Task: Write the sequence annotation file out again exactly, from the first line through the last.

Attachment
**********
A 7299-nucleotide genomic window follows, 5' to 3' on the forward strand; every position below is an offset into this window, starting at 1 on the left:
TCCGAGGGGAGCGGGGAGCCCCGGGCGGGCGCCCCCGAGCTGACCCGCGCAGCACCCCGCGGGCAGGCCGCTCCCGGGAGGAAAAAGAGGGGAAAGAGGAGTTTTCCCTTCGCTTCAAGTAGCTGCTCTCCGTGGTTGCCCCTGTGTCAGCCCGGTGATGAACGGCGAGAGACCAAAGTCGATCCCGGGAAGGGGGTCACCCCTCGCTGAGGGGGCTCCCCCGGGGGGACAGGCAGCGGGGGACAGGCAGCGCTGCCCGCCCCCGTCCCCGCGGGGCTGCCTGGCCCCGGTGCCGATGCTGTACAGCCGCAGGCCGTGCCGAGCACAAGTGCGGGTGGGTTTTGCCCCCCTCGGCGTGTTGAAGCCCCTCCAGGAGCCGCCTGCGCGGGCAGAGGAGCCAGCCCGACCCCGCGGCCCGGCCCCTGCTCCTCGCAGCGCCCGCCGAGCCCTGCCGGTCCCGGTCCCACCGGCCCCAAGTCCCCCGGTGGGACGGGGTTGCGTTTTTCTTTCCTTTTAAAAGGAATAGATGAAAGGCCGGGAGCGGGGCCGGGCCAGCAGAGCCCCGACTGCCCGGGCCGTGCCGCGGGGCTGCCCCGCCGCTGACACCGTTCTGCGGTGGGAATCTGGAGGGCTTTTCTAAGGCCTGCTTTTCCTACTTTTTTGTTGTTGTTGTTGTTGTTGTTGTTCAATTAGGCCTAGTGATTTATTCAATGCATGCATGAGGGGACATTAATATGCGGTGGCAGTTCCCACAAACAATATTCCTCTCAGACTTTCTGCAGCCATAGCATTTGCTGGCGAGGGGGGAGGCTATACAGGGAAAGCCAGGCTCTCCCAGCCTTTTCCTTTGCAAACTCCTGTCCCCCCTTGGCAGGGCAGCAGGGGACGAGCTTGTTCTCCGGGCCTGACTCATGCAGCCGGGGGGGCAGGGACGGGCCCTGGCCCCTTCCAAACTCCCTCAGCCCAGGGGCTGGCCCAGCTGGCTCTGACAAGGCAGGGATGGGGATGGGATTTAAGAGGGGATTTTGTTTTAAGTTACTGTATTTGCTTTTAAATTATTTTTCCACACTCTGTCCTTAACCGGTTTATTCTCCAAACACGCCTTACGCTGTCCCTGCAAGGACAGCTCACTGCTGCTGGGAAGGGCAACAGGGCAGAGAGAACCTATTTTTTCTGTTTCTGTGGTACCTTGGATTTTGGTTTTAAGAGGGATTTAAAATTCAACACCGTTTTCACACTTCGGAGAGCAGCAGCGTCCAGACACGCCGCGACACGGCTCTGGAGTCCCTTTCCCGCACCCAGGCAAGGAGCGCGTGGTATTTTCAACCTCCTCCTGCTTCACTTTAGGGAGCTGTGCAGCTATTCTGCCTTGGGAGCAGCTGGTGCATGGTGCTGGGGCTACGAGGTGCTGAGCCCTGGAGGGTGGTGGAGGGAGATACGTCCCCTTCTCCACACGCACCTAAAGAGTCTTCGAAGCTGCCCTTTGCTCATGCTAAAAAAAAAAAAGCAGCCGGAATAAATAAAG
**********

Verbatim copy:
A 7299-nucleotide genomic window follows, 5' to 3' on the forward strand; every position below is an offset into this window, starting at 1 on the left:
TCCGAGGGGAGCGGGGAGCCCCGGGCGGGCGCCCCCGAGCTGACCCGCGCAGCACCCCGCGGGCAGGCCGCTCCCGGGAGGAAAAAGAGGGGAAAGAGGAGTTTTCCCTTCGCTTCAAGTAGCTGCTCTCCGTGGTTGCCCCTGTGTCAGCCCGGTGATGAACGGCGAGAGACCAAAGTCGATCCCGGGAAGGGGGTCACCCCTCGCTGAGGGGGCTCCCCCGGGGGGACAGGCAGCGGGGGACAGGCAGCGCTGCCCGCCCCCGTCCCCGCGGGGCTGCCTGGCCCCGGTGCCGATGCTGTACAGCCGCAGGCCGTGCCGAGCACAAGTGCGGGTGGGTTTTGCCCCCCTCGGCGTGTTGAAGCCCCTCCAGGAGCCGCCTGCGCGGGCAGAGGAGCCAGCCCGACCCCGCGGCCCGGCCCCTGCTCCTCGCAGCGCCCGCCGAGCCCTGCCGGTCCCGGTCCCACCGGCCCCAAGTCCCCCGGTGGGACGGGGTTGCGTTTTTCTTTCCTTTTAAAAGGAATAGATGAAAGGCCGGGAGCGGGGCCGGGCCAGCAGAGCCCCGACTGCCCGGGCCGTGCCGCGGGGCTGCCCCGCCGCTGACACCGTTCTGCGGTGGGAATCTGGAGGGCTTTTCTAAGGCCTGCTTTTCCTACTTTTTTGTTGTTGTTGTTGTTGTTGTTGTTCAATTAGGCCTAGTGATTTATTCAATGCATGCATGAGGGGACATTAATATGCGGTGGCAGTTCCCACAAACAATATTCCTCTCAGACTTTCTGCAGCCATAGCATTTGCTGGCGAGGGGGGAGGCTATACAGGGAAAGCCAGGCTCTCCCAGCCTTTTCCTTTGCAAACTCCTGTCCCCCCTTGGCAGGGCAGCAGGGGACGAGCTTGTTCTCCGGGCCTGACTCATGCAGCCGGGGGGGCAGGGACGGGCCCTGGCCCCTTCCAAACTCCCTCAGCCCAGGGGCTGGCCCAGCTGGCTCTGACAAGGCAGGGATGGGGATGGGATTTAAGAGGGGATTTTGTTTTAAGTTACTGTATTTGCTTTTAAATTATTTTTCCACACTCTGTCCTTAACCGGTTTATTCTCCAAACACGCCTTACGCTGTCCCTGCAAGGACAGCTCACTGCTGCTGGGAAGGGCAACAGGGCAGAGAGAACCTATTTTTTCTGTTTCTGTGGTACCTTGGATTTTGGTTTTAAGAGGGATTTAAAATTCAACACCGTTTTCACACTTCGGAGAGCAGCAGCGTCCAGACACGCCGCGACACGGCTCTGGAGTCCCTTTCCCGCACCCAGGCAAGGAGCGCGTGGTATTTTCAACCTCCTCCTGCTTCACTTTAGGGAGCTGTGCAGCTATTCTGCCTTGGGAGCAGCTGGTGCATGGTGCTGGGGCTACGAGGTGCTGAGCCCTGGAGGGTGGTGGAGGGAGATACGTCCCCTTCTCCACACGCACCTAAAGAGTCTTCGAAGCTGCCCTTTGCTCATGCTAAAAAAAAAAAAGCAGCCGGAATAAATAAAG